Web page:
The role of technology for achieving climate policy objectives: overview of the EMF 27 study on global technology and climate policy strategies
- 4.4k Downloads
This article presents the synthesis of results from the Stanford Energy Modeling Forum Study 27, an inter-comparison of 18 energy-economy and integrated assessment models. The study investigated the importance of individual mitigation options such as energy intensity improvements, carbon capture and storage (CCS), nuclear power, solar and wind power and bioenergy for climate mitigation. Limiting the atmospheric greenhouse gas concentration to 450 or 550 ppm CO2 equivalent by 2100 would require a decarbonization of the global energy system in the 21st century. Robust characteristics of the energy transformation are increased energy intensity improvements and the electrification of energy end use coupled with a fast decarbonization of the electricity sector. Non-electric energy end use is hardest to decarbonize, particularly in the transport sector. Technology is a key element of climate mitigation. Versatile technologies such as CCS and bioenergy are found to be most important, due in part to their combined ability to produce negative emissions. The importance of individual low-carbon electricity technologies is more limited due to the many alternatives in the sector. The scale of the energy transformation is larger for the 450 ppm than for the 550 ppm CO2e target. As a result, the achievability and the costs of the 450 ppm target are more sensitive to variations in technology availability.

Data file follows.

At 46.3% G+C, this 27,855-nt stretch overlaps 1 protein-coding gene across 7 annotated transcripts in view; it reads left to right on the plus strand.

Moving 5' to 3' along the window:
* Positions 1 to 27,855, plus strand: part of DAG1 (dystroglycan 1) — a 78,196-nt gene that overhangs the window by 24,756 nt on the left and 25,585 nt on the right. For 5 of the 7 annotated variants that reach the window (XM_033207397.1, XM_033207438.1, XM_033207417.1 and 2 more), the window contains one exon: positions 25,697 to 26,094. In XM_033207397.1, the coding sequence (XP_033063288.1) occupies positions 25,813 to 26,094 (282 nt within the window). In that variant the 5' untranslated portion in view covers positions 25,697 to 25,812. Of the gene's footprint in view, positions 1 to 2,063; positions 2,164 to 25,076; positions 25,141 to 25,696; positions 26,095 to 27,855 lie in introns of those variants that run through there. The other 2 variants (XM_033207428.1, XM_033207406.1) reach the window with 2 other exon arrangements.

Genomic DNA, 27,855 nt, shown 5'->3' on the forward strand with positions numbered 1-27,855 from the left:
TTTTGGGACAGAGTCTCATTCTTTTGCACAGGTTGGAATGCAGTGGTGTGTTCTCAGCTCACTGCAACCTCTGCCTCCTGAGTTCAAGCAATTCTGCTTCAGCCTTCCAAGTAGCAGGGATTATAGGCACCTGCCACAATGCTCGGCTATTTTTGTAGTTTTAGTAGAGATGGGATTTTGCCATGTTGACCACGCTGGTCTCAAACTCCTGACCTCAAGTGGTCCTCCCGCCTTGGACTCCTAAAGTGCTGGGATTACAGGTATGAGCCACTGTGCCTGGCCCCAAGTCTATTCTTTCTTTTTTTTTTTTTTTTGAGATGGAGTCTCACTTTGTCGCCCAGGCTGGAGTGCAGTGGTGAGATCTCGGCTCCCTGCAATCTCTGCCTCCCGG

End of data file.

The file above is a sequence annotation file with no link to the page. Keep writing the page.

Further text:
KeywordsEmission Reduction Climate Policy Integrate Assessment Model Mitigation Cost Mitigation Scenario
Jae Edmonds and Leon Clarke are grateful for research support provided by the Integrated Assessment Research Program in the Office of Science of the U.S. Department of Energy under Contract No. DE-AC05-76RL01830. Results reported for the GCAM model used Evergreen computing resources at the Pacific Northwest National Laboratory’s Joint Global Change Research Institute at the University of Maryland in College Park, which is supported by the Integrated Assessment Research Program in the Office of Science of the U.S. Department of Energy. The views and opinions expressed in this paper are those of the authors alone.
The contribution of Elmar Kriegler, Volker Krey, Gunnar Luderer, Keywan Riahi, Massimo Tavoni and Detlev van Vuuren to this research was supported by funding from the European Commission's Seventh Framework Programme under the LIMITS project (grant agreement no. 282846).
- Azar C et al (2010) The feasibility of low CO2 concentration targets and the role of bio-energy with carbon capture and storage (BECCS). Clim Chang 100:195–202Google Scholar
- Bibas R, Méjean A (this issue) Potential and limitations of bioenergy options for low carbon transitions. Clim Chang, submittedGoogle Scholar
- Blanford GJ, Kriegler E, Tavoni M (this issue) Harmonization vs. Fragmentation: Overview of climate policy scenarios in EMF27. Clim Chang, submittedGoogle Scholar